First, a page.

Along with Ellenmoor and Mount Silverberg, the seafaring Elf-king Aerelotus is a name from my old RPG fantasy world based devotedly on a real world counterpart.
To me the art of Erol Otus is 1970s Dungeons and Dragons, as much as multiple polyhedral dice and reaction rolling on village NPCs. Each revision of the D&D rules set has carried with it a distinct fantasy aesthetic - the 1983 Basic rules ushered in the studied sketchiness and painterly cheesecake of the Jeff Easley and Larry Elmore illustrations, while the 2nd Ed AD&D Monster Manual opted for a unified look to its creature catalogue using a block-coloured comic strip style. From the 3rd to the 4th edition the internal illustrations have been more complex, but also more homogenous – their unity and slavish naturalistic palettes I find rather too prescriptive (much like my impression of the revised rules themselves), and would fit in a police line-up with movie conceptual art from, say, the recent King Kong or Narnia movies without standing out - to their detriment. There’s no risk of that happening with the 1970s D&D art, and nobody’s come close to aping the work of Erol Otus.
Seventies RPG art gets a bit of stick for being clumsy, amateurish and cheesy, and to be fair there’s a good amount of it that is, particularly in the old 1st edition Monster Manual, but a lot of that artwork was groundbreaking in a way, coming from a time when fantasy art itself was a genre largely set aside for paperback covers, record sleeves, posters and panel vans. If the titans of that decade’s art were the likes of Boris Vallejo, Frank Frazetta and Christos Achilleos you can understand why their styles weren’t often seen in the pages of RPG literature. In most cases they simply don’t match the rag-tag pick and mix influences of the game – part Tolkien, part Vance, part Ashton-Smith, Leiber, Lewis, Aesop, Swift et cetera. The answer to visualising such a hodge-podge world (not that anyone was asking) worked best by either going down the traditional route (Dave Trampier’s exquisite woodcut-style creatures and tableaux) or farther out - perhaps somewhere akin to the Odd Rods cards of that era. Guess which one Erol Otus was?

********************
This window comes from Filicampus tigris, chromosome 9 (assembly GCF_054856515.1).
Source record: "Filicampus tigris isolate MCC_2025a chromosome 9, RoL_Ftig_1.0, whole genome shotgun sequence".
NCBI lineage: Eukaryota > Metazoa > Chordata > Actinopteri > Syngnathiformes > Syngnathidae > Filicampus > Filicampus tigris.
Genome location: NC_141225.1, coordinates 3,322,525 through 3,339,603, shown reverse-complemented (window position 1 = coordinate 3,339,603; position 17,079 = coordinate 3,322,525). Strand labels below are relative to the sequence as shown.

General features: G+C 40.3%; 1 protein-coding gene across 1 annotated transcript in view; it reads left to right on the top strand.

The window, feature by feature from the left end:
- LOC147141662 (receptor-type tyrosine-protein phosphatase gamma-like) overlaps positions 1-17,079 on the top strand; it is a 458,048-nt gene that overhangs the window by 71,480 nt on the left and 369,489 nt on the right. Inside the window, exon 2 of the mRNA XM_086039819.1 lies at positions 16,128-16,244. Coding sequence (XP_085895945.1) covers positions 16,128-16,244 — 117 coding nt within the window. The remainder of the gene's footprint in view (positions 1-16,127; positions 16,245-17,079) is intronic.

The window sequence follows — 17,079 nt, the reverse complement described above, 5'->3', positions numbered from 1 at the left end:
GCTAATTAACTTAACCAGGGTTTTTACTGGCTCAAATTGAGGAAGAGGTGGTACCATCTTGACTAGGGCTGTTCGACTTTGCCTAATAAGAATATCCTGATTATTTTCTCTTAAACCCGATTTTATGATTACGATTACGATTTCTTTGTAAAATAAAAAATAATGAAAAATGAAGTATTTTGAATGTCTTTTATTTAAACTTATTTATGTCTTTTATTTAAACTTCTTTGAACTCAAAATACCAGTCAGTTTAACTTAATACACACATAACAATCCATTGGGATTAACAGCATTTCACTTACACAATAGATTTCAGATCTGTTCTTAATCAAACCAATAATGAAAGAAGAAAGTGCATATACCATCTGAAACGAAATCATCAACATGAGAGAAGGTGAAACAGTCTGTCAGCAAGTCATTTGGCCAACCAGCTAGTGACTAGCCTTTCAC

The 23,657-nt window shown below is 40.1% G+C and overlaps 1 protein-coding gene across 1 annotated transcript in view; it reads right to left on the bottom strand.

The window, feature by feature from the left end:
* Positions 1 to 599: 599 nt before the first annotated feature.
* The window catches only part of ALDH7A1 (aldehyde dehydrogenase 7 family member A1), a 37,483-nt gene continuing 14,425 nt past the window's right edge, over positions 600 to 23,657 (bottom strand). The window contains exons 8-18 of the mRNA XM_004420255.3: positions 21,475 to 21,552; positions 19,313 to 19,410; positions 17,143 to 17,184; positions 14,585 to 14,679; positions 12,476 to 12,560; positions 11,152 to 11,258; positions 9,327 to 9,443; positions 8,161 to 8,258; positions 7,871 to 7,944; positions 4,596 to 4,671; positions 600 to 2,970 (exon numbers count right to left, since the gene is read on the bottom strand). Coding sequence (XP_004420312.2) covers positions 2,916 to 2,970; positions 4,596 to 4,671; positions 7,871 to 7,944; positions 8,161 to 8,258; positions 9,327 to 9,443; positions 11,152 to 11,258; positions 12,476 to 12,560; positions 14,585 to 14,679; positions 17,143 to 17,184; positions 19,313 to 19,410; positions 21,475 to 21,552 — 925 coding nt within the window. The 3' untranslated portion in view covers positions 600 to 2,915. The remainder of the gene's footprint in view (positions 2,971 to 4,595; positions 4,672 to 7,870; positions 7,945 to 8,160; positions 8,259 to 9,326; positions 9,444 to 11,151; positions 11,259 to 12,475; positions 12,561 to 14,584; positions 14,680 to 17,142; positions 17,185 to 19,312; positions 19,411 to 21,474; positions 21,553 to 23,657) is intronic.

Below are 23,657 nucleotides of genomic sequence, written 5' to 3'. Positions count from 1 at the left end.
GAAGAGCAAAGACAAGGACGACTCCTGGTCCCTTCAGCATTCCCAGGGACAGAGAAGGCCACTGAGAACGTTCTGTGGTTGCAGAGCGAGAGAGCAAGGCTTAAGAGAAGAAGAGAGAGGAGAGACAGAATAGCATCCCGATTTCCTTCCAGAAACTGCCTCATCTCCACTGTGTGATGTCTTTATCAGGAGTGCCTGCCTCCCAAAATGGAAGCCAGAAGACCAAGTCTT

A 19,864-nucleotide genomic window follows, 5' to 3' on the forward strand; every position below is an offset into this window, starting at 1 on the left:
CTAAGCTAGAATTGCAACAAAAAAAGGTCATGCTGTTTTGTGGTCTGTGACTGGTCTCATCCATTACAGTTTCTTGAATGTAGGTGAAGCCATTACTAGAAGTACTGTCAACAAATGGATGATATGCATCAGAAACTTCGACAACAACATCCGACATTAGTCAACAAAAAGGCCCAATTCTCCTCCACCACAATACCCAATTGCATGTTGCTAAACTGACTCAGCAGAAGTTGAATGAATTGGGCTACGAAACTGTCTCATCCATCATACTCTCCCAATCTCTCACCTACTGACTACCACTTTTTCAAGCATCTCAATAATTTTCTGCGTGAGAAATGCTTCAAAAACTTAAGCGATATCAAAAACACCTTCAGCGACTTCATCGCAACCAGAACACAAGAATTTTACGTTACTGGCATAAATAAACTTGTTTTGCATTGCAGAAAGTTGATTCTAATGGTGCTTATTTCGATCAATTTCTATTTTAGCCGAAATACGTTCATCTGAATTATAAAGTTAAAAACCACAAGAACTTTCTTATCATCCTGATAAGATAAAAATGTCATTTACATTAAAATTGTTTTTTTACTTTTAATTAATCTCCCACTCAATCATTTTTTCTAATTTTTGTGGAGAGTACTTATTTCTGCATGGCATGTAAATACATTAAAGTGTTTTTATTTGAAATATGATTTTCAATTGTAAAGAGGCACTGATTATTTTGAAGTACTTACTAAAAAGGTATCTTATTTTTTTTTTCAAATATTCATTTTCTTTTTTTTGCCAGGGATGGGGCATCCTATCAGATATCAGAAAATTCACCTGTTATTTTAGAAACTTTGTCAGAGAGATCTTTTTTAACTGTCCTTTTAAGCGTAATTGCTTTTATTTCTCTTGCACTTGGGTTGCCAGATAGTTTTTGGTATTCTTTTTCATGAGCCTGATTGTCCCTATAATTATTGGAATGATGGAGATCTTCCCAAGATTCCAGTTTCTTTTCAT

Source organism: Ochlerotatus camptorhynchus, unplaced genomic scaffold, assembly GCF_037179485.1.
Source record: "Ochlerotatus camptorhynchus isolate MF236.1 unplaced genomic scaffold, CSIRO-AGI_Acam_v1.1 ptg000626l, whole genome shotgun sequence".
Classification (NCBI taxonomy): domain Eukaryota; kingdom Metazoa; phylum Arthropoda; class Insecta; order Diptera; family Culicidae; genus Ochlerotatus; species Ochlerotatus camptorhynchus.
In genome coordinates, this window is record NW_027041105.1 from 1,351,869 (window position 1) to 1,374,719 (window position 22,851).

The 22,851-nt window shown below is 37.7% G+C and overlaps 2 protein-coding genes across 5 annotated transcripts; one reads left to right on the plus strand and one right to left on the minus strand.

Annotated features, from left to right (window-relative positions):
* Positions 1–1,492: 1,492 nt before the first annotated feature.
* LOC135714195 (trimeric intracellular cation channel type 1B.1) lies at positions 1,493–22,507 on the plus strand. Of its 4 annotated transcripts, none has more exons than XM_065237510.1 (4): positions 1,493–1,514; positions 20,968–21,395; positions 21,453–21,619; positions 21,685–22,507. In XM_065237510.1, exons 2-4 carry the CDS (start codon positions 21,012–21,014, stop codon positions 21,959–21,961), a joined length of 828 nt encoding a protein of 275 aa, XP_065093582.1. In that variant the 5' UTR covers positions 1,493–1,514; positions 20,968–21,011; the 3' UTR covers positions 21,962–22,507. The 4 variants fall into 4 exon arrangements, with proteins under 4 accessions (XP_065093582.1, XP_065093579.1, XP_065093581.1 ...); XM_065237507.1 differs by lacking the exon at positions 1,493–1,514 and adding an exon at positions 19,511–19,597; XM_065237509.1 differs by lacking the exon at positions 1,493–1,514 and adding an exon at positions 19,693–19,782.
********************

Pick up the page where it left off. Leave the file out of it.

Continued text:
It was years before I dug Erol Otus’s style, usually opting instead for some of the more realistic and traditional, clean-cut works listed above, or the smooth lines of Jeff Dee’s comic book figures. But in returning to the game years afterwards Otus’ vivid and lurid paintings are the ones that last and still enthral me. You won’t find many pictures of traditional mythological monsters in his portfolio, and even those you would find carry his signature details – smooth, almost fishlike skin, spines or webbed feet, goggling glassy eyes, grinning maws. His Lovecraft interpretations are borderline goofy, but are all the more unearthly for it, compared to the Gigeresque examples you’ll find elsewhere. His heroes are similarly unorthodox – a blend of heroic Greek, high fantasy and Nordic myth, with no breast unplated and no helmet un-horned, un-winged or un-crested. His pictures of dem-ihumans are rare (except for the Elves and Drow he painted, which surely defined the look of the latter thereafter), and I don’t think he could have drawn a Gandalf-styled Magic User to save himself – his examples look more like Biblical magi. A breath of fresh air. Similarly his boldness with colour and light are arresting, often blending complementary colours like yellow, green and purple to produce skin tones and clothing and even skies that seem to owe more to the hues of marine biology than anything above ground.
There have been hundreds of great fantasy artists working in role playing games over the past forty years, but I can’t think of a world more alarming, horrific, or more vibrant and fun that I’d like to play in than that of Erol Otus.